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New State Tourism Satellite Accounts show importance of industry to Australian economy

New State Tourism Satellite Accounts show importance of industry to Australian economy
August 14, 2019

The newly released State Tourism Satellite Accounts (STSA) for 2017/18 from Tourism Research Australia shows the importance of tourism to the economy of states and territories by presenting key data on consumption, employment and economic activity.

TRA’s ‘State of the Nation’ data shows that total tourism consumption for 2017/18 was $143 billion, up 6.8% on the $134 billion figure for 2016/17 and, for the decade between 2007/08 and 2017/18, showing an increase of 49.5% - an average annual growth rate of 4.1%.

Three-quarters (75%) of this consumption was in NSW ($42.5 billion), Victoria ($33.1 billion), and Queensland ($32.6 billion). Western Australia ($16.0 billion) and South Australia ($8.4 billion) accounted for a further 17% while Tasmania ($4.4 billion), Northern Territory ($3.3 billion) and Australian Capital Territory ($3.1 billion) accounted for the remaining 8% of consumption.

All states and territories reported consumption growth in 2017/18, with annual growth rates ranging from 3.8% to 11.2%.

Each of the states/territories saw the following results:

Above average growth:

ACT - up 11.2% from $2.8 billion to $3.1 billion 
Tasmania - up 10% from $4.0 billion to $4.4 billion.

Average growth:

Queensland - up 7.6% from $30.3 billion to $32.6 billion 
Victoria - up 7.4% from $30.9 billion to $33.1 billion 
South Australia - up 6.8% from $7.9 billion to $8.4 billion 
NSW - up 6.6% from $39.8 billion to $42.5 billion.

Below average growth:

Northern Territory - up 4.2% from $3.2 billion to $3.3 billion 
Western Australia - up 3.8% from $15.4 billion to $16.0 billion. 

Key data in the report related to tourism jobs in each state.

Advising that tourism was clearly one of the state’s champion industries, NSW Minister for Jobs, Investment, Tourism and Western Sydney Stuart Ayres stated “the results show that NSW’s contribution to tourism in Australia is invaluable, and locally the industry has a huge impact on our economy.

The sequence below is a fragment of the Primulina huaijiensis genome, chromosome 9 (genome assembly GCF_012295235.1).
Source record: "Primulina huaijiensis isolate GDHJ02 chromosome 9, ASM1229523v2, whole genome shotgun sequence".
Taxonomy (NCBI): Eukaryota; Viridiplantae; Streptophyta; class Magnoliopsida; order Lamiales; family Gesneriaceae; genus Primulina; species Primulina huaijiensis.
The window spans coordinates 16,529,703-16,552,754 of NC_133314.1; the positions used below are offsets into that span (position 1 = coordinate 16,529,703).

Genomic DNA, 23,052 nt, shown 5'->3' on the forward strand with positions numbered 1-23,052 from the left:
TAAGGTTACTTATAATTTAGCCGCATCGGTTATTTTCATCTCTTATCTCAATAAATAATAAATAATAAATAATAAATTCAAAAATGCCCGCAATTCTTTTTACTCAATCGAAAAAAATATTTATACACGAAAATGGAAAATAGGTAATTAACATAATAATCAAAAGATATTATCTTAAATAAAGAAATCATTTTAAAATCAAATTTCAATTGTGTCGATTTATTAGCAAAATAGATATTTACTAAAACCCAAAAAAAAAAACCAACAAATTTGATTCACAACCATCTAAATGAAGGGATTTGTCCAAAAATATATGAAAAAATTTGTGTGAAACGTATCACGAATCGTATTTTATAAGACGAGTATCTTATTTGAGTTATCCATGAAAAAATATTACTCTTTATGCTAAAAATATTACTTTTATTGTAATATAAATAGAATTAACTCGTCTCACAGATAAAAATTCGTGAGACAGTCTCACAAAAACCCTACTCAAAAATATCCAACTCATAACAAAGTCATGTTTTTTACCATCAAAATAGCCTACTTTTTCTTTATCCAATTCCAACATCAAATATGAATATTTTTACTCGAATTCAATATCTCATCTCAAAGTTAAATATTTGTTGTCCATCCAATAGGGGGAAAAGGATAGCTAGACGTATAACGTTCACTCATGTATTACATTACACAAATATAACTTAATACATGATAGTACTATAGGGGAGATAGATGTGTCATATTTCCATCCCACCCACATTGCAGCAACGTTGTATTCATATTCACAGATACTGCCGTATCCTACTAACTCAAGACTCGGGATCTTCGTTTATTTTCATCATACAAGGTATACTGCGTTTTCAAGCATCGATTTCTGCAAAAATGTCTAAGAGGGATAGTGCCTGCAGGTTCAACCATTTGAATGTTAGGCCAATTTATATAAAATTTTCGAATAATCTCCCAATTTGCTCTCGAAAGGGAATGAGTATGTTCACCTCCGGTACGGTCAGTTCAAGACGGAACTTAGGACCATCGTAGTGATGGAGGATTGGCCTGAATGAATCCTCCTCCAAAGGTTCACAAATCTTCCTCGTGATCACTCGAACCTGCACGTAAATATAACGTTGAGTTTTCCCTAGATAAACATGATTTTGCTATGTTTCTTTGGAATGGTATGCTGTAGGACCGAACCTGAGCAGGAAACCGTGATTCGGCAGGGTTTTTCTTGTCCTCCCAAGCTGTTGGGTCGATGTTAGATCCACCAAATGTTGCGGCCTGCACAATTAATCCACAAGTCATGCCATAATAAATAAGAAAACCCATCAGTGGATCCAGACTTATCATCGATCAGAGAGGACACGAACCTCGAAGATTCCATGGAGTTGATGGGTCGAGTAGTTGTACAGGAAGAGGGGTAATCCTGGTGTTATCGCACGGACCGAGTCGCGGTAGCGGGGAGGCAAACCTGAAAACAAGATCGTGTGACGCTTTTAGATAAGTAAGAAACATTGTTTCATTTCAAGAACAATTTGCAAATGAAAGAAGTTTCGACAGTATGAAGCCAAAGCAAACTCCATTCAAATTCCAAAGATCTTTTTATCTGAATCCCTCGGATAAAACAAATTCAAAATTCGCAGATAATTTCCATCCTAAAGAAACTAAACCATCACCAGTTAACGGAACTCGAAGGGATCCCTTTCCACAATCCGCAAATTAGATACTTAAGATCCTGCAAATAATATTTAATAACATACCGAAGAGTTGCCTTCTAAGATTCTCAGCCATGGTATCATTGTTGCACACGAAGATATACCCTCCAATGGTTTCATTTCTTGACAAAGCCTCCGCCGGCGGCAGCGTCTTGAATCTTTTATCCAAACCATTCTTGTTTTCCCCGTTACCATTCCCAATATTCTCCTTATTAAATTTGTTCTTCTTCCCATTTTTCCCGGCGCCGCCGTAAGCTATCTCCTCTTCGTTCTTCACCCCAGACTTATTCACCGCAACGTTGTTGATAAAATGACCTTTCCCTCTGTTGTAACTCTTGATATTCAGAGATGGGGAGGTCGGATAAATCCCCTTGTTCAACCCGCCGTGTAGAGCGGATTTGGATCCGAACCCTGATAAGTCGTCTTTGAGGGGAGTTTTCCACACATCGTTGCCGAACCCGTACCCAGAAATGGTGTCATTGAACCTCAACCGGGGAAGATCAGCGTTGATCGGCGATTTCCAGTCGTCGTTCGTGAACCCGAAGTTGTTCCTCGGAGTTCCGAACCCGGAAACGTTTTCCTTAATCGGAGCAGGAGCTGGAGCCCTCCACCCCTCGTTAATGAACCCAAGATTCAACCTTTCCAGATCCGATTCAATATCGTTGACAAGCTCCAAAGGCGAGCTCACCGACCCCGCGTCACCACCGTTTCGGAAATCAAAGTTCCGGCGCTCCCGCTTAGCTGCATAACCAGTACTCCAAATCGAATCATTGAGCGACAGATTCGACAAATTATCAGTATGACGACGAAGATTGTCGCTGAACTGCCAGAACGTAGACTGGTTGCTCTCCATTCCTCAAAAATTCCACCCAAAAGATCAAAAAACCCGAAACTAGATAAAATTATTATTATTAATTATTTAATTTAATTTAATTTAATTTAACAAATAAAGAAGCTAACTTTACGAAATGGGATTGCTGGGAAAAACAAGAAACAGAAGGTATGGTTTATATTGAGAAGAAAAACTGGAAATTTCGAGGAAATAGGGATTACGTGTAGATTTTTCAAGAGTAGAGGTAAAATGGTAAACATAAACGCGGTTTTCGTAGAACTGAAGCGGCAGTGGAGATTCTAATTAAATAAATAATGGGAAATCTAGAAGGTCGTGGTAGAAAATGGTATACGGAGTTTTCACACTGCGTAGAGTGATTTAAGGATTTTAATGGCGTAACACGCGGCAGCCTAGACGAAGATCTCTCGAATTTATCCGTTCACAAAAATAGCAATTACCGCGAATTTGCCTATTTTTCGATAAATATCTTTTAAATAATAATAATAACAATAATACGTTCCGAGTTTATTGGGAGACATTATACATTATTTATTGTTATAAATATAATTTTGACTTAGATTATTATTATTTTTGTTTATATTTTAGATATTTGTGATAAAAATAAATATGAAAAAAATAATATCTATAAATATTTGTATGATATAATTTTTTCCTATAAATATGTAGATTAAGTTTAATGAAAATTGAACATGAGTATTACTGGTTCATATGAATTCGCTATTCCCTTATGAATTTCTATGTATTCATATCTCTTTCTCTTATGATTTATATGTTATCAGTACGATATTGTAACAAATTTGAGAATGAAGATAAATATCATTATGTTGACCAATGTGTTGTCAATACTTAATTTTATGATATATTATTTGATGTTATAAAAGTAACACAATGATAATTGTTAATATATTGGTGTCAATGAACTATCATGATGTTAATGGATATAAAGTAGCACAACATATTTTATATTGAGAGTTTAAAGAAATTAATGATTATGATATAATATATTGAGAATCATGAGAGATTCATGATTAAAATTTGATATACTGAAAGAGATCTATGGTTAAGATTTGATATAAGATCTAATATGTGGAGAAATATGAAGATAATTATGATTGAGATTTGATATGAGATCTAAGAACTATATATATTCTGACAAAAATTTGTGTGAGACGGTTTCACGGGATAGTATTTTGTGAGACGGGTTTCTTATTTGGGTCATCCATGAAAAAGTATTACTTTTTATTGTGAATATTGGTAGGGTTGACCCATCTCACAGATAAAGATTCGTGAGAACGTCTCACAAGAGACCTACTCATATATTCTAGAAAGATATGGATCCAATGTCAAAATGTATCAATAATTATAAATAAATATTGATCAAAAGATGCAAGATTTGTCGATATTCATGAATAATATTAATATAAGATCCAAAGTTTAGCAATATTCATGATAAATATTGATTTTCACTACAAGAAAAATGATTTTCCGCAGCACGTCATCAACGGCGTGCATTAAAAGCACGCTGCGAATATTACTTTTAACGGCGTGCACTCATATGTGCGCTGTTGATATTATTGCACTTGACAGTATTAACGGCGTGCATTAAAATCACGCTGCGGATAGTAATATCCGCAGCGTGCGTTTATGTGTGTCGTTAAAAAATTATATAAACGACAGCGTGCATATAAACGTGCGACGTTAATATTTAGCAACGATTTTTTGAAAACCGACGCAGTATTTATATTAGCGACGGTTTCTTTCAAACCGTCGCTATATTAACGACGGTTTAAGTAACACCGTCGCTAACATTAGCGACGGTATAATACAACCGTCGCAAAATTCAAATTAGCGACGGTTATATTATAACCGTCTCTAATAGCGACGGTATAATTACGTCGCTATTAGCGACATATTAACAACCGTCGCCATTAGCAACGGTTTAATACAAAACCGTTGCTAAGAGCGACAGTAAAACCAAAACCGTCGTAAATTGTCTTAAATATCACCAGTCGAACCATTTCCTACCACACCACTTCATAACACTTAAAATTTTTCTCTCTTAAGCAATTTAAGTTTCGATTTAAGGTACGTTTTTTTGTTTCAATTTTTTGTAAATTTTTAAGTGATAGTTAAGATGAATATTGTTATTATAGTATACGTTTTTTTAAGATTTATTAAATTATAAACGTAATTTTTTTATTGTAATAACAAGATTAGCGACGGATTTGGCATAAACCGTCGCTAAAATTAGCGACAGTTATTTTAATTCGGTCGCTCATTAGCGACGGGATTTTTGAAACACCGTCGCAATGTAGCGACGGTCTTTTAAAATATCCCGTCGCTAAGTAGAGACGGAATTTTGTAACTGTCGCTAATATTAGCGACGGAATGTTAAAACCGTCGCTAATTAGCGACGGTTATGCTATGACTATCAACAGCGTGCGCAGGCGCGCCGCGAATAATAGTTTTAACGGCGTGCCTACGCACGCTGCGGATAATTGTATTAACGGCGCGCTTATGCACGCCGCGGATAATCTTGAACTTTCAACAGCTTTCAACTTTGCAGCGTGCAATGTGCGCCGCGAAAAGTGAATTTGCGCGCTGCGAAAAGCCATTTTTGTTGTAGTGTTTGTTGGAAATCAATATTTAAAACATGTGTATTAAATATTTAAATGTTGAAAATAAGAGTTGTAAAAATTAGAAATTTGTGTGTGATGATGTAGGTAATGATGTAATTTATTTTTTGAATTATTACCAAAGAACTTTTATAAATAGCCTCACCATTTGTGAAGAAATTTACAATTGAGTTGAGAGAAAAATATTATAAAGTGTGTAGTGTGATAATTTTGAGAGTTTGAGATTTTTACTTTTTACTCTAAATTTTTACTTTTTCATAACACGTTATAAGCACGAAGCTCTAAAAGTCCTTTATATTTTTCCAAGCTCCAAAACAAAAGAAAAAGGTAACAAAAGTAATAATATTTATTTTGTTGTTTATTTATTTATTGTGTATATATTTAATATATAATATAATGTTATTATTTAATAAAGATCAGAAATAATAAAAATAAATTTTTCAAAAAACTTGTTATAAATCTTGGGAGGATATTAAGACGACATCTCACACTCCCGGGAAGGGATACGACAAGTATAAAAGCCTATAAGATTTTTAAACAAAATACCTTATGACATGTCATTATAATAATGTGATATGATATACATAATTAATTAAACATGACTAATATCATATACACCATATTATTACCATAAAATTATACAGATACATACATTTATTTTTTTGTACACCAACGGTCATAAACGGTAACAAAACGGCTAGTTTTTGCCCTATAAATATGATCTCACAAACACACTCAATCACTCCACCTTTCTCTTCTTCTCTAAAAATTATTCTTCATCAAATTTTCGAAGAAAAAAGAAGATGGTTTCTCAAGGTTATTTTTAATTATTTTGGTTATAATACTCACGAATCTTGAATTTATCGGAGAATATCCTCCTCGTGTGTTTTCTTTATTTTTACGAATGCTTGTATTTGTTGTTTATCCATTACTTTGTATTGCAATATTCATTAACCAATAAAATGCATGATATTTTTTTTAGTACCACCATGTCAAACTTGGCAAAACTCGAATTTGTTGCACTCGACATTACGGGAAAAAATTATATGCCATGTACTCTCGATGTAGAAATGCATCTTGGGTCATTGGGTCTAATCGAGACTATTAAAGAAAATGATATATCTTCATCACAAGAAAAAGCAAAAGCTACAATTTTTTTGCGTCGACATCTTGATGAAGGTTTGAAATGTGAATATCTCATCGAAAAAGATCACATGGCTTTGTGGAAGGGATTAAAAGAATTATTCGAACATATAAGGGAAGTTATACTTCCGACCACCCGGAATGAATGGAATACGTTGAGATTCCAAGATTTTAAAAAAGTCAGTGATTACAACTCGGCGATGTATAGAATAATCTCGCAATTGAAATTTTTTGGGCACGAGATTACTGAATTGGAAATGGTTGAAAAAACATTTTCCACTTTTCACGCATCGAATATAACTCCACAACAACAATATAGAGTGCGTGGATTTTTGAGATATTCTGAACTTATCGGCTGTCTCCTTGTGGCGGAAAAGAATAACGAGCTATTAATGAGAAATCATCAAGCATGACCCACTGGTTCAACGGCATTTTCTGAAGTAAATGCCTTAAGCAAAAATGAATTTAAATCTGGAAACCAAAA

“Tourism directly employs 182,900 people - equal to one in 22 jobs - in New South Wales, up almost 7,800 people on 2016/17.

Victorian Minister for Tourism, Sport and Major Events Martin Pakula welcomed the study, which showed Victoria’s tourism industry is employing more people than ever, with jobs growth above the national average.

The data showed that 12,900 tourism-related jobs were created over a 12-month period and more than 55,000 jobs in tourism have been created in Victoria since 2013.

The new data shows that Victoria’s visitor economy supported 232,700 jobs in 2017/18 - up 5.9% - and accounted for 7.2% of the state’s total employment.

Cafes, restaurants and takeaway food businesses comprised more than a quarter of direct tourism jobs (28%), with retail trade (16%), accommodation (13%) and education/training (11%) the next highest categories.

Minister Pakula stated “tourism is an increasingly important provider of jobs in Victoria and we will continue to back this forward-thinking industry with support for major and regional events and vital infrastructure.

“From Mildura to Mallacoota, these jobs provide security and the promise of a prosperous future, which is why we want even more of them.”

In Western Australia, the Tourism Council WA (TCWA) welcomed the findings that the stated added around 2,000 tourism jobs in 2017/18.

However, with Western Australia having the lowest tourism jobs growth of any state or territory at 1.8%, far behind the Australian growth of 5.3%, and classified as “below average growth” in the report, TCWA Chief Executive Evan Hall stated “if WA tourism had grown at the same rate as Australia, 5,700 new jobs would have been created across the State.

“Western Australia’s falling market share in international tourism is the main barrier to growing tourism jobs for local people.

“The state government should aim to grow tourism jobs at the same rate as the rest of Australia and commit to a target of 6,000 new tourism jobs per annum.”

Newly released data also shows tourism exports earned $22.3 billion in export revenue in 2018/19.

Click here to view the State Tourism Satellite Accounts (STSA) 2017/18.

Images: Staff members at ICC Sydney, with Managing Director Geoff Donaghy (top) and visitors enjoying the BIG4 Howard Springs Holiday Park's aquatic play area (below).

Related Articles

14th August 2019 - ATIC welcomes TRA’s record-breaking Australian tourism data

3rd April 2019 - Mixed reactions to Federal budget tourism spending

2nd April 2019 - Number of international visitors to Australia hits record high

8th May 2018 - Australian Tourism Export Council calls for Federal budget to back tourism

10th March 2019 - Tourism and Transport Forum research shows Australians ‘love’ international tourists

27th September 2018 - Visitor numbers and tourist spending increase while length of stays stalls

13th August 2018 - Tourism Research Australia partners with Angus & Associates to monitor tourism’s social licence

9th August 2017 - Australia’s great outdoors needs to be more accessible for nature-based tourism

3rd November 2016 - Tourism jobs key in Western Australia marginal seats

2nd November 2014 - Tourism Research Australia report includes ‘misleading’ data on Tasmania

14th August 2014 - Report shows events drive regional tourism

28th April 2009 - 29,000 Tourism Jobs at Risk

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